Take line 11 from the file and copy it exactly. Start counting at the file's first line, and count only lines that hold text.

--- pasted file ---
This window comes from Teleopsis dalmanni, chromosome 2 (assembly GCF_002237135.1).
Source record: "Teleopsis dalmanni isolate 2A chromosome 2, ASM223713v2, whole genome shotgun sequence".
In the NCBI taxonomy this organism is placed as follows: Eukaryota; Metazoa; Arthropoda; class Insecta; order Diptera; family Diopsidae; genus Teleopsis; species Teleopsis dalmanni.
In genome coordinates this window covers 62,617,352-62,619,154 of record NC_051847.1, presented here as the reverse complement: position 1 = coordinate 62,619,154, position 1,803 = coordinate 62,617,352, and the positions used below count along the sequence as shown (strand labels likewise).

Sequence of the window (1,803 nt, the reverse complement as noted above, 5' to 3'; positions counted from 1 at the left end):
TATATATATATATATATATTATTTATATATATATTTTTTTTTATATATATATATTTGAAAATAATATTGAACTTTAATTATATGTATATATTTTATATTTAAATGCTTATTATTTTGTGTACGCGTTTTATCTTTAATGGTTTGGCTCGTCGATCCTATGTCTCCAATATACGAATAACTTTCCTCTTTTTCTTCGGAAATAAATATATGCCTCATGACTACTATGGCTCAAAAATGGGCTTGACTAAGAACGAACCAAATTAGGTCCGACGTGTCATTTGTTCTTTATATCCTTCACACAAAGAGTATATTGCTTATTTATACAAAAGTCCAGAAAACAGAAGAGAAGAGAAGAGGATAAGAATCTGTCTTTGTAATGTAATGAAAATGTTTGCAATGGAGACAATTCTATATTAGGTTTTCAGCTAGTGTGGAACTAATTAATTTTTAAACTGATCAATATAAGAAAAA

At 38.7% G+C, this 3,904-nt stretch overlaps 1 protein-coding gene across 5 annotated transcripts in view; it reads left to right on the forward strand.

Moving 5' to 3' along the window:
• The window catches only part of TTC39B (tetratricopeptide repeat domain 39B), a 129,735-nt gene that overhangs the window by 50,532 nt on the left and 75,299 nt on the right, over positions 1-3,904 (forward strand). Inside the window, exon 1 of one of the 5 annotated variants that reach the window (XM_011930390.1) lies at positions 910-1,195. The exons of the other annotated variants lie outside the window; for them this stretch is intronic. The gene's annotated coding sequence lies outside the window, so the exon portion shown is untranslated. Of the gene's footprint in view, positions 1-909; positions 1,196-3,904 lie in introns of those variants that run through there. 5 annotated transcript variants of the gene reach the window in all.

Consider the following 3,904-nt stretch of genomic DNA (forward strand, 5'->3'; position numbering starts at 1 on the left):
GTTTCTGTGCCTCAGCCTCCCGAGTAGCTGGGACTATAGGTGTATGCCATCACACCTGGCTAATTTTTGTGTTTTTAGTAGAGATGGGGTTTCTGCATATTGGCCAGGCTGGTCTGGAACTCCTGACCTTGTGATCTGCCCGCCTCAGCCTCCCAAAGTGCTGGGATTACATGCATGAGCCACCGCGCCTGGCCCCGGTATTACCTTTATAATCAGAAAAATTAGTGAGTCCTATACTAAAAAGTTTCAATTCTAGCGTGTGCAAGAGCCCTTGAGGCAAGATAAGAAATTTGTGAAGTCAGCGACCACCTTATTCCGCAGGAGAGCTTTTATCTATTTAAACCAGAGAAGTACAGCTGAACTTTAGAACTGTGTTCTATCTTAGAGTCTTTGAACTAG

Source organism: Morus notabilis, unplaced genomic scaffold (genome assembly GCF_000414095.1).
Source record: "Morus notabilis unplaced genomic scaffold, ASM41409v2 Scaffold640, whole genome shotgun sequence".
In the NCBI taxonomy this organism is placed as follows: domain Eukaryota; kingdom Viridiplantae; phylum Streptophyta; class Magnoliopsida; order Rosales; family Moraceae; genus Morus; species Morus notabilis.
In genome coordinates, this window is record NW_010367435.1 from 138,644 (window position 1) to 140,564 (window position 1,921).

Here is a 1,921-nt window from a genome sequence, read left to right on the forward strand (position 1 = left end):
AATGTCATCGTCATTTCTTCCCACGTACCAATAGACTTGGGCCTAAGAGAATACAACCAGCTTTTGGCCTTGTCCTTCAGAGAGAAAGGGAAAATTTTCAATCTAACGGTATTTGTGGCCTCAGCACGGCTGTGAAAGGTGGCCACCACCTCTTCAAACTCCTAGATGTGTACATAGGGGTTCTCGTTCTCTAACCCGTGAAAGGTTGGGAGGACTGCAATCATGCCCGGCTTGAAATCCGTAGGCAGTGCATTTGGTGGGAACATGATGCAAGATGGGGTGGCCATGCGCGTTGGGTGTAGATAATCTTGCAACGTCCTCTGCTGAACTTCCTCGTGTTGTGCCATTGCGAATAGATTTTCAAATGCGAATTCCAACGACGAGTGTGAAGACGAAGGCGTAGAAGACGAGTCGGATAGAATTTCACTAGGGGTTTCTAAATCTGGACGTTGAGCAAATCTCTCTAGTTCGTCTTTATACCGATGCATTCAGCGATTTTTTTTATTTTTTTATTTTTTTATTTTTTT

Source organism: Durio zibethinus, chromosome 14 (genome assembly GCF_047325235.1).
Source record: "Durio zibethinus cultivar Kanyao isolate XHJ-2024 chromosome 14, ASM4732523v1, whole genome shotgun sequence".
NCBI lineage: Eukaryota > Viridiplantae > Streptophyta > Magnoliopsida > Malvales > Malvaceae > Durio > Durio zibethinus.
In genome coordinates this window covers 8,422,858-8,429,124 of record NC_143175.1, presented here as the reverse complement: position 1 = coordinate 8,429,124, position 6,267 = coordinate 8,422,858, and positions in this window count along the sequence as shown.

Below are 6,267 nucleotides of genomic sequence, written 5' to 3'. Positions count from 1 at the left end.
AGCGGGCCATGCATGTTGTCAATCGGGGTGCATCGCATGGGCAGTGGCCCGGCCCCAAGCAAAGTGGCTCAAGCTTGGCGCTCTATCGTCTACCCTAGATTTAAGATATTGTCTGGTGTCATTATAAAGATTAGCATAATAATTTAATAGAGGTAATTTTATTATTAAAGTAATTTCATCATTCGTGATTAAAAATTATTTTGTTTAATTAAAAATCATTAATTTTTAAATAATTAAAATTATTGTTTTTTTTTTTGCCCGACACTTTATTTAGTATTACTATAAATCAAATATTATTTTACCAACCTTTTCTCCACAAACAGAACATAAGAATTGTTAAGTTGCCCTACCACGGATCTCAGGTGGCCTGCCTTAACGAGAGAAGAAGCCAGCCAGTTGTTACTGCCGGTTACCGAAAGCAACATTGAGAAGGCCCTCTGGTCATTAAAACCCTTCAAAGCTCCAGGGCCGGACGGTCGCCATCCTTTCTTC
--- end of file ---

GTTTCTGTGCCTCAGCCTCCCGAGTAGCTGGGACTATAGGTGTATGCCATCACACCTGGCTAATTTTTGTGTTTTTAGTAGAGATGGGGTTTCTGCATATTGGCCAGGCTGGTCTGGAACTCCTGACCTTGTGATCTGCCCGCCTCAGCCTCCCAAAGTGCTGGGATTACATGCATGAGCCACCGCGCCTGGCCCCGGTATTACCTTTATAATCAGAAAAATTAGTGAGTCCTATACTAAAAAGTTTCAATTCTAGCGTGTGCAAGAGCCCTTGAGGCAAGATAAGAAATTTGTGAAGTCAGCGACCACCTTATTCCGCAGGAGAGCTTTTATCTATTTAAACCAGAGAAGTACAGCTGAACTTTAGAACTGTGTTCTATCTTAGAGTCTTTGAACTAG